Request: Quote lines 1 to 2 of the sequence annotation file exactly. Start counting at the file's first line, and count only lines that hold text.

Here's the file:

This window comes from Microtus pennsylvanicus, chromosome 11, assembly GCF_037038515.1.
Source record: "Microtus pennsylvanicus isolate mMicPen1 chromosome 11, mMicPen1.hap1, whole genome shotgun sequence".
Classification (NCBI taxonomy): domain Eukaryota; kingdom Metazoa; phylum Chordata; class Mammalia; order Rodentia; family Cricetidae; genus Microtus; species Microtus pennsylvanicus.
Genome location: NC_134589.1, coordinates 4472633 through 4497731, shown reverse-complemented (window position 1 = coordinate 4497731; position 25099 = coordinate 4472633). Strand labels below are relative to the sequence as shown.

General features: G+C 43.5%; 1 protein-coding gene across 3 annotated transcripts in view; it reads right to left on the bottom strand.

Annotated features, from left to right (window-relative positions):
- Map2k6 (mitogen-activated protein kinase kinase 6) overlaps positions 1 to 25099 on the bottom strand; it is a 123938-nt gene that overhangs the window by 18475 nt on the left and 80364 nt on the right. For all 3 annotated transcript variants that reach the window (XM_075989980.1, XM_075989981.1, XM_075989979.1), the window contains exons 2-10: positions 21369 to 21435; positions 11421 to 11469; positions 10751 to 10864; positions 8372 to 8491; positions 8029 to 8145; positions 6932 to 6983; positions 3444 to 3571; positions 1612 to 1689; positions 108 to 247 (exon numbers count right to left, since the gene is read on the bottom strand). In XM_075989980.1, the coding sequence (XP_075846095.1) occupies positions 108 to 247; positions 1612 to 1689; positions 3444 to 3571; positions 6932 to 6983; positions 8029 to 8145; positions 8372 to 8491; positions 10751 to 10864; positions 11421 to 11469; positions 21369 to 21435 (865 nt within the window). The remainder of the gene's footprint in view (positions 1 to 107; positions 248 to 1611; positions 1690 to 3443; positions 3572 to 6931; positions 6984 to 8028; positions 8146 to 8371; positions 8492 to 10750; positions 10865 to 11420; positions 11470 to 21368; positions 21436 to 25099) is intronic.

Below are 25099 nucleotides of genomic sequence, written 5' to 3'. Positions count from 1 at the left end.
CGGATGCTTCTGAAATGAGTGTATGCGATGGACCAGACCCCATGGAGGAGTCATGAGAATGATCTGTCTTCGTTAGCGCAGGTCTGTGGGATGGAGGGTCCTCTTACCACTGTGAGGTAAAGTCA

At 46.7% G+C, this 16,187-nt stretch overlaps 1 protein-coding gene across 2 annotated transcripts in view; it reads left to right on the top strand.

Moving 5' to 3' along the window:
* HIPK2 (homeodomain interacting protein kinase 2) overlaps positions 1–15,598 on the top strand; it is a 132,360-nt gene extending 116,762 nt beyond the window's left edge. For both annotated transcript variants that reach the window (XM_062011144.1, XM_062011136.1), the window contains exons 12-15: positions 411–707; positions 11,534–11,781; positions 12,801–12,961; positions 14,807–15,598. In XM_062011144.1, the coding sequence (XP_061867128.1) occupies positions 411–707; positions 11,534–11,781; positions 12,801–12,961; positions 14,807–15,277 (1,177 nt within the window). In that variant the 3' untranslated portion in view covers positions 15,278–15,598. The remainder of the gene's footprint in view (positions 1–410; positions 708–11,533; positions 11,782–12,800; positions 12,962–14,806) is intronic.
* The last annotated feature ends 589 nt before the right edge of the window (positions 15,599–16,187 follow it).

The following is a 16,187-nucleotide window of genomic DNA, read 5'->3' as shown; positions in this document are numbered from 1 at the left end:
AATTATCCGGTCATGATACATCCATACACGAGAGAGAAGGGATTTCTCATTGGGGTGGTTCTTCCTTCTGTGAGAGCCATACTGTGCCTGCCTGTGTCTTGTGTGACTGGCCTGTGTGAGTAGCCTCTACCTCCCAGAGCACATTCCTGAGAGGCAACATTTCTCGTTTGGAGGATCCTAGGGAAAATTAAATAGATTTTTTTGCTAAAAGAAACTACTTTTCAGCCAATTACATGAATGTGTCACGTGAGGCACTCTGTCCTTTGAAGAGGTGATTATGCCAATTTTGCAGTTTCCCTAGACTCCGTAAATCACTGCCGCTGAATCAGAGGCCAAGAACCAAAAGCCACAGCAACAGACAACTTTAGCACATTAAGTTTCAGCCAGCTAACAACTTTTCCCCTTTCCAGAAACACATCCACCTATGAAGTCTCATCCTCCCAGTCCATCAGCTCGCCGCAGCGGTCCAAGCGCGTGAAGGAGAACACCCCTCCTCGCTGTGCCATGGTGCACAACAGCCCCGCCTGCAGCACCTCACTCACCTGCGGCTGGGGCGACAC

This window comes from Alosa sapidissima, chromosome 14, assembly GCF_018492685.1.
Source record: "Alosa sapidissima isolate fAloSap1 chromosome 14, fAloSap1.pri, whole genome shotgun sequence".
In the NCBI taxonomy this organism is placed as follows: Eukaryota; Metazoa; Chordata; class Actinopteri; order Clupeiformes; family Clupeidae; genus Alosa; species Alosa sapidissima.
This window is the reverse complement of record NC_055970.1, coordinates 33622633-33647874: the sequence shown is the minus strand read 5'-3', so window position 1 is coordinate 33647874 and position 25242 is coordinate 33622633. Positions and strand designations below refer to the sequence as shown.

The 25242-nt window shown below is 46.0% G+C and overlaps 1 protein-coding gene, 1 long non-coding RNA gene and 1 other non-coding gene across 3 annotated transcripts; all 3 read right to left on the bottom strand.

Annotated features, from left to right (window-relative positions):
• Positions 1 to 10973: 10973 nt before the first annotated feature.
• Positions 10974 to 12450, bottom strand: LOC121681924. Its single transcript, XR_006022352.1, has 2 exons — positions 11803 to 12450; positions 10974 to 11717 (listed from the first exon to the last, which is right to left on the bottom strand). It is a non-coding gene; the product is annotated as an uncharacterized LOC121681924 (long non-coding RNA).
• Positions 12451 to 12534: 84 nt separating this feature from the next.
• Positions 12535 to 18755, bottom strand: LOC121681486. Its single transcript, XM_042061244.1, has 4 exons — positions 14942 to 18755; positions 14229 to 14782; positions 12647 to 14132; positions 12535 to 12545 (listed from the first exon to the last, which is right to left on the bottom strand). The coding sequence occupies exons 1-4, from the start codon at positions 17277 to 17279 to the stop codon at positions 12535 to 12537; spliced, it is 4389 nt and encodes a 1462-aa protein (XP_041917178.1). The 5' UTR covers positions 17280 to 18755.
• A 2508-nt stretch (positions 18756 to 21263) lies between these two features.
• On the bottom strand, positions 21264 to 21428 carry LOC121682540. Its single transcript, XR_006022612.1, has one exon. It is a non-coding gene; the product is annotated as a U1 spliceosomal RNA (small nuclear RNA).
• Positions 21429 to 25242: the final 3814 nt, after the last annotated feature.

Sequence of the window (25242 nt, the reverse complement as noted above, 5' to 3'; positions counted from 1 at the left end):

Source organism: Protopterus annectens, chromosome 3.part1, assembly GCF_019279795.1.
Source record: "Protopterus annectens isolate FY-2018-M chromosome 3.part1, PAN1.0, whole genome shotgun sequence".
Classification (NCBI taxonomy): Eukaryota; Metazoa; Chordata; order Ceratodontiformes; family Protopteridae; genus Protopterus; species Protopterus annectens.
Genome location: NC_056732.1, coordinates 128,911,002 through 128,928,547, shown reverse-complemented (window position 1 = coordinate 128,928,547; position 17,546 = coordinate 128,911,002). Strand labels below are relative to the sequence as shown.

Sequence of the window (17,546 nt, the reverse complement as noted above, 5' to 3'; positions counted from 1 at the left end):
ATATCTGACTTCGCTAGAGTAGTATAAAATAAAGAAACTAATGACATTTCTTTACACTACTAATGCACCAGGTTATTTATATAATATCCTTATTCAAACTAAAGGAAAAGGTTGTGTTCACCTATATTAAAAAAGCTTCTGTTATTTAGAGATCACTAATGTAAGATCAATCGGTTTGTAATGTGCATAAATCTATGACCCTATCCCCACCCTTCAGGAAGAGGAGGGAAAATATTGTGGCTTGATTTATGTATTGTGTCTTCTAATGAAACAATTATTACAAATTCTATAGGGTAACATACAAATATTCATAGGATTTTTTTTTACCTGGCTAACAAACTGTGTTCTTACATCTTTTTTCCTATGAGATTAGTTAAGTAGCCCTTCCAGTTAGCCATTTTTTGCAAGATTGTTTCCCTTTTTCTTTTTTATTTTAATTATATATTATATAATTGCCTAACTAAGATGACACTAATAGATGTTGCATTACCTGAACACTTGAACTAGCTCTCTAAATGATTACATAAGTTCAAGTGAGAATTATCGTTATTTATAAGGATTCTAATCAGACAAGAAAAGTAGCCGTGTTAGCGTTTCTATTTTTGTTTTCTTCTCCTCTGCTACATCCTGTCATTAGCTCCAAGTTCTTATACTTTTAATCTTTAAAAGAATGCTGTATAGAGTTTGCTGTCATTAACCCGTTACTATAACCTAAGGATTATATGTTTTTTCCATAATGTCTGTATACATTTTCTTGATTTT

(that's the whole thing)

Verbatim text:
This window comes from Microtus pennsylvanicus, chromosome 11, assembly GCF_037038515.1.
Source record: "Microtus pennsylvanicus isolate mMicPen1 chromosome 11, mMicPen1.hap1, whole genome shotgun sequence".